The authority recently published a positive opinion on the biotech giant’s YieldGuard insect-protected corn trait, known as MON 810. However, following publication of the decision eco-campaigners Greenpeace and Friends of the Earth released a report opposing the decision.
According to the campaigners’ joint report, EFSA’s opinion was “totally biased by a multitude of approximations and omissions”.
Following the report, EFSA has said it will review the report issued by Greenpeace and Friends of the Earth and “invite stakeholders to meeting in September for scientific discussion on its opinion”.
EFSA is the EU’s independent risk assessor. While the European institutions are not bound to take its opinions into account, the Commission may now propose renewing the MON 810 approval for cultivation and other uses of conventional corn in the bloc.
In 2008 the trait, marketed as YieldGuard, was planted on some 107,000 hectares in seven member states. The trait is resistant to the corn borer pest.
But in France, Germany, Hungary and Austria the trait has been banned. In April Monsanto filed a law suit against the German government after the cancellation of the planting of 3600 hectares. The trait has been approved in Germany since 2005 but agriculture minister Ilse Aigner claimed she had “legitimate reasons” to believe the maize to be a danger to the environment – and believes the Environment Ministry to agree with the view.
A clause in EU law does allow member states to impose such a ban, but Monsanto claims they can only do so once a plant has already been approved if new scientific evidence has come to light.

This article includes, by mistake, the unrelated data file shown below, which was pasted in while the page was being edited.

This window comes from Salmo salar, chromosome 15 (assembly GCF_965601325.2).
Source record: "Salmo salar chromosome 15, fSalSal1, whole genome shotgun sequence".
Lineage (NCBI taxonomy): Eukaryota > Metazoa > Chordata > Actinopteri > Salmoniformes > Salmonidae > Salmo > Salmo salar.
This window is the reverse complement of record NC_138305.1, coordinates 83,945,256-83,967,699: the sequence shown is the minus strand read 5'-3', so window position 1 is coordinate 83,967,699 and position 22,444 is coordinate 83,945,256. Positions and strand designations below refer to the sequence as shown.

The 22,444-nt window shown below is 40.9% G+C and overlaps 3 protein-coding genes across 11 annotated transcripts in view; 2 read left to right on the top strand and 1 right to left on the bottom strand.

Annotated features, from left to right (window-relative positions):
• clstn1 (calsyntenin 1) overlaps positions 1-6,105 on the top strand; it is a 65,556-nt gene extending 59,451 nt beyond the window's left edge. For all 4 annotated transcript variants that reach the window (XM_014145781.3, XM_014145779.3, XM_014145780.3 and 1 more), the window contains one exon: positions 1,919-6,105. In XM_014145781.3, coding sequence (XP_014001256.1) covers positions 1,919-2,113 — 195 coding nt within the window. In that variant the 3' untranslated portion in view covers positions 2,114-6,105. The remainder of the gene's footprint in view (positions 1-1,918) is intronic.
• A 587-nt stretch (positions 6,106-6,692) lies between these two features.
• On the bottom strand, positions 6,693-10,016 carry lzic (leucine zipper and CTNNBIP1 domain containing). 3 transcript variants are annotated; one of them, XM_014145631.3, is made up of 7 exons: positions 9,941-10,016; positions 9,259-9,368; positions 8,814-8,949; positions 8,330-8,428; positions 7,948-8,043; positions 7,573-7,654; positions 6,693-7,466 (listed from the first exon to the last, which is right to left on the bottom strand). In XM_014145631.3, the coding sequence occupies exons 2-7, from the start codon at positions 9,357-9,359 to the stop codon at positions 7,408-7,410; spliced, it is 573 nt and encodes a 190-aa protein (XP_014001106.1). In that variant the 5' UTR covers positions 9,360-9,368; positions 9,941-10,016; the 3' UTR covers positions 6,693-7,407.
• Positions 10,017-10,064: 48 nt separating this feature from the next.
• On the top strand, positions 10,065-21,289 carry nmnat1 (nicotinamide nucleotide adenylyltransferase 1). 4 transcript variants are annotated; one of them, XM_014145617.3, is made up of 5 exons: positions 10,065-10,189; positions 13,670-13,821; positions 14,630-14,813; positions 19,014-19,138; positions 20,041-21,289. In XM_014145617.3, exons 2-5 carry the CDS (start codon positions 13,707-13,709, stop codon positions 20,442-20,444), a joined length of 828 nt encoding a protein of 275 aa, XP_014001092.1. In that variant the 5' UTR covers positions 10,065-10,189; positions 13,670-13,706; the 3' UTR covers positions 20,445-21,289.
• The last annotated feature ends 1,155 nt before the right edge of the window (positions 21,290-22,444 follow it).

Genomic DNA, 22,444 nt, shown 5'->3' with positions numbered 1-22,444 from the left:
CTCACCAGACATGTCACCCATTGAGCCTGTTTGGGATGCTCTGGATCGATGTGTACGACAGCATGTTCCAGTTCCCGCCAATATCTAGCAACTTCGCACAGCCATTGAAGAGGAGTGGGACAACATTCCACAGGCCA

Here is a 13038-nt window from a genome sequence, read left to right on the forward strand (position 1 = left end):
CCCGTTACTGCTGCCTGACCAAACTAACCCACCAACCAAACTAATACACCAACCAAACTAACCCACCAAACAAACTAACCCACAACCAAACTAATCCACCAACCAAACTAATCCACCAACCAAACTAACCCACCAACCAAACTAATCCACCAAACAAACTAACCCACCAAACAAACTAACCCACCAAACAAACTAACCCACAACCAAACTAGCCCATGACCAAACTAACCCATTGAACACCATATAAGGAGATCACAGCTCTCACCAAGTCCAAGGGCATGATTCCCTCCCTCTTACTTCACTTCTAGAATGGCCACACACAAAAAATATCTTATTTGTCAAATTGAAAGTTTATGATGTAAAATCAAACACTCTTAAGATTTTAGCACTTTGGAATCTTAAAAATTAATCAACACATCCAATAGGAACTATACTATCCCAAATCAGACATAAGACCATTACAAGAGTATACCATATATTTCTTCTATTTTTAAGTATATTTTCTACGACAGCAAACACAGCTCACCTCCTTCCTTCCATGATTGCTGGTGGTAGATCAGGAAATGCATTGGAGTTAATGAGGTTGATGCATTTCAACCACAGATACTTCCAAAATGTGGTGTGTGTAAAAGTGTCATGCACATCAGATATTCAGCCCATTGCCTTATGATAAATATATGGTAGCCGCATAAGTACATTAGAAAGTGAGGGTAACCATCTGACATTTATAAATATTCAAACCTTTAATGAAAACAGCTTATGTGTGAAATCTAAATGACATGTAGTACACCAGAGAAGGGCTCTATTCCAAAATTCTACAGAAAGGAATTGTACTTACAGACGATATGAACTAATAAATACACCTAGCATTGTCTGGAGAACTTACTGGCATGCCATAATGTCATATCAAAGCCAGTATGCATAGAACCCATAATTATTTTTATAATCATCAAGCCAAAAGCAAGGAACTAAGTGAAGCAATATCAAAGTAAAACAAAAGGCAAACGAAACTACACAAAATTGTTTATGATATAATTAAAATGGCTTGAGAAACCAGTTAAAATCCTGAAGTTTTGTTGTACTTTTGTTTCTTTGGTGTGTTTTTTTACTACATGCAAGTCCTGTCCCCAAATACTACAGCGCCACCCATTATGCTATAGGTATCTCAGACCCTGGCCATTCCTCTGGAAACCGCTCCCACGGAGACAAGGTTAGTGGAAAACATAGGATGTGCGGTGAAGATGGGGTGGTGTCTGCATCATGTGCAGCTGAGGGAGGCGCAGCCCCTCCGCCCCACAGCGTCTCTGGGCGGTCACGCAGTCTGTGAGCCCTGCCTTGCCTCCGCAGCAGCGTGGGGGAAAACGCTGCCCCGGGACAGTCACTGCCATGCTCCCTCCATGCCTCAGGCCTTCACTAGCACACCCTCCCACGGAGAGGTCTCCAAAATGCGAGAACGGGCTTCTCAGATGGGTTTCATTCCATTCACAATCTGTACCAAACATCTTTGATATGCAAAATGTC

The recent positive opinion was described by Monsanto as “favourable”. The company said it demonstrated “a strong commitment to science-based decision-making”.
Reacting to criticism
“EFSA recognises that there are different points of view on GM technology and is aware that the conclusions of the GMO Panel in its scientific opinion concerning the renewal of MON810 may not support the views of Greenpeace and Friends of the Earth,” said EFSA.
The stakeholder meeting is specifically seeking to respond to claims by the Greenpeace-Friends of the Earth report that it down-played or ignored certain research.
“All proteins either present in MON810 or found to be theoretically possible have been investigated and the Panel said they would not raise a safety concern,” said EFSA.
The authority also added that it “did indeed review a 90-day study on MON810 and has now corrected reference to this research in the bibliography of its opinion”.